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Tuesday, June 22, 2010

Guest Post: The “Process” to Improve Your Bottom Line

Today I am pleased to be able to share a guest post by Thomas Pesaturo.  Tom is a Principal at Exceeda Consulting, Inc. in Seekonk, MA.  He has over 20 years of lean operations experience in Fortune 500, small to large, multi-site, domestic and international companies.  At Exceeda Consulting, they believe "only people raise the bar by continually improving processes, technology supports it, so people can raise it again."   Tom is active in the local Lean community where we met.  He also shares a number of great lean examples on Exceeda's Facebook page.  I encourage you to visit his website and facebook page for great Lean tidbits.  In this post Tom is going to demonstrate a value added process approach that can improve the bottom line in your business.

The "Process" to Improve Your Bottom Line
by Tom Pesaturo

We need to change our thinking about cost reduction from the traditional approach of slashing overhead to the sustainable "process approach".  By modifying your internal business culture, you can directly, and positively, impact your bottom line.

Instead of using the traditional approach of overhead expense reduction to cutting costs, which is often not enough or sustainable, organizations must take a more disciplined process approach.  This type of approach reviews work actions and evaluate their value with the goal of eliminating non-value added activities.  Non-value added activities add waste and ultimately, cost to your business.

The purpose of using this value-added analysis is to identify potential areas of improvement.  To deliver a product or service, we perform actions and these can be classified as "value-added" or "non-value added".  Non-value added is defined as waste, or "MUDA", and a key concept in the design of a Lean system.  The Japanese term "MUDA" is defined as any human activity that absorbs resources, but creates no real value.  Estimates have placed non-value added activities in most businesses as high as 95%!!!  These non-value added activities can be classified as avoidable or unavoidable.  The goal is to eliminate the avoidable and streamline the unavoidable so they are performed in the fastest, most efficient and least costly manner possible.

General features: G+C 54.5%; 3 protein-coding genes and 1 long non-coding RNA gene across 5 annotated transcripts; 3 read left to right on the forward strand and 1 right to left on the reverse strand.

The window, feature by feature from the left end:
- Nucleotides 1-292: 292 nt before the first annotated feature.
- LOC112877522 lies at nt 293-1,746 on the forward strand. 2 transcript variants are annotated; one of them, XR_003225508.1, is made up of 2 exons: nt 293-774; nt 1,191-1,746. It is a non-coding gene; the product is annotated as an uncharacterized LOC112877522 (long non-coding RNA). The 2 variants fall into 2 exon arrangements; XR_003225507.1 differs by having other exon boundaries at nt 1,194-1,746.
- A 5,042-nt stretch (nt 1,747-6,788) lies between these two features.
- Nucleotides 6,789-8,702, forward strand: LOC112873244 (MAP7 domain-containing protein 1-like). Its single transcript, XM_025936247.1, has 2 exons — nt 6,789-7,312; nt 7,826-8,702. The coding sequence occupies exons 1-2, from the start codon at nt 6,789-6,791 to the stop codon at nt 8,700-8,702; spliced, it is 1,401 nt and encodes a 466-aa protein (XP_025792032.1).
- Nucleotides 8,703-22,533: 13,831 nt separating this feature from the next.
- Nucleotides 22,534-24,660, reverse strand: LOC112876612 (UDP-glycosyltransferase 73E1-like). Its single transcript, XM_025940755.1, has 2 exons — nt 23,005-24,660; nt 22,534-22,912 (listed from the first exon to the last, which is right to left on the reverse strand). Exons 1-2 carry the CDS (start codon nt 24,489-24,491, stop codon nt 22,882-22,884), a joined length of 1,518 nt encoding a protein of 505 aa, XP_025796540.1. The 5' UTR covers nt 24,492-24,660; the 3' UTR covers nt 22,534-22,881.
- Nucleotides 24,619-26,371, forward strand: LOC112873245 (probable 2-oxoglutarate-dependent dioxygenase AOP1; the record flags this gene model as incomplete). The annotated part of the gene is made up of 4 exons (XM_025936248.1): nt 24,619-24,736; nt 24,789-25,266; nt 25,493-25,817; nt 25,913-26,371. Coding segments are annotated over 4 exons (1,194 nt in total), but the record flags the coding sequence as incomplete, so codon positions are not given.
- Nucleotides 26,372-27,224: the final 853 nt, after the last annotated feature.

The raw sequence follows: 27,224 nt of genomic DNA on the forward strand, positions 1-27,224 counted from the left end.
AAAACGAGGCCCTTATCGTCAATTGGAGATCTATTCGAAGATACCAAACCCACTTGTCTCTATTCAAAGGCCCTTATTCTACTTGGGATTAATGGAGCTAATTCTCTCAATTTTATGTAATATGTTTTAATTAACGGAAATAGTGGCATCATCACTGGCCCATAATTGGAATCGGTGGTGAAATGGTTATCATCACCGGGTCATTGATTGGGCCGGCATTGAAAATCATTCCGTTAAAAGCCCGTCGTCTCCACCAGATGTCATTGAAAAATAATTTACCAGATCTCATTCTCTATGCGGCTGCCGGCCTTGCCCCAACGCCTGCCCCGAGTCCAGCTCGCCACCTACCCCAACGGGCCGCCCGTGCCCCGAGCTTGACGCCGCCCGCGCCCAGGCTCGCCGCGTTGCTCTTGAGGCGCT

What do you see?
Step back and look at your operation with a critical eye.  Complicated office layouts, customer orders taking too long to be filled, in-baskets that fill up and never get emptied in a day, poorly planned meetings, teams with incomplete or no direction, duplication of work, correcting other peoples work, quotations not completed in time, extra signatures needed that hold up completion, documents handled too many times by too many people . . . all examples of "waste" and non-value added activities.

The first and most critical step is to abandon the "if it's not broken, don't fix it" mentality.  You should ask the questions: "what value does the task deliver" and "how much does this task actually cost us".  It is vital to see the operation yourself, remember, if the work and process are invisible to you then chances are the savings are too!

Implementing the process approach:
Choose one problematic process and draw out the current state "as-is" process (how it is done today) in the form of a flowchart, with each box representing one step in the process.  Then evaluate every step to see if it is needed.  When complete, eliminate non-value added steps from the process and then design the future state "to-be" process (the way you want it done in the future).  Remember to design steps to be done simultaneously instead of in sequence whenever possible and avoid unnecessary hand-offs between people, typically a large source of error and waste.  Always, always, always chose error reduction over speed.

The most successful way to improve profitability is to effectively and permanently eliminate waste which reduces cost.   Using the process approach explained in this article will lead to enhanced profitability and cash flow and will provide a model for sustainability.  In conclusion, you should consider a "fresh set of eyes" to examine your process.  An outsider can avoid the company culture and politics that often cause a faulty diagnosis and can also recommend best practices from other companies and industries.

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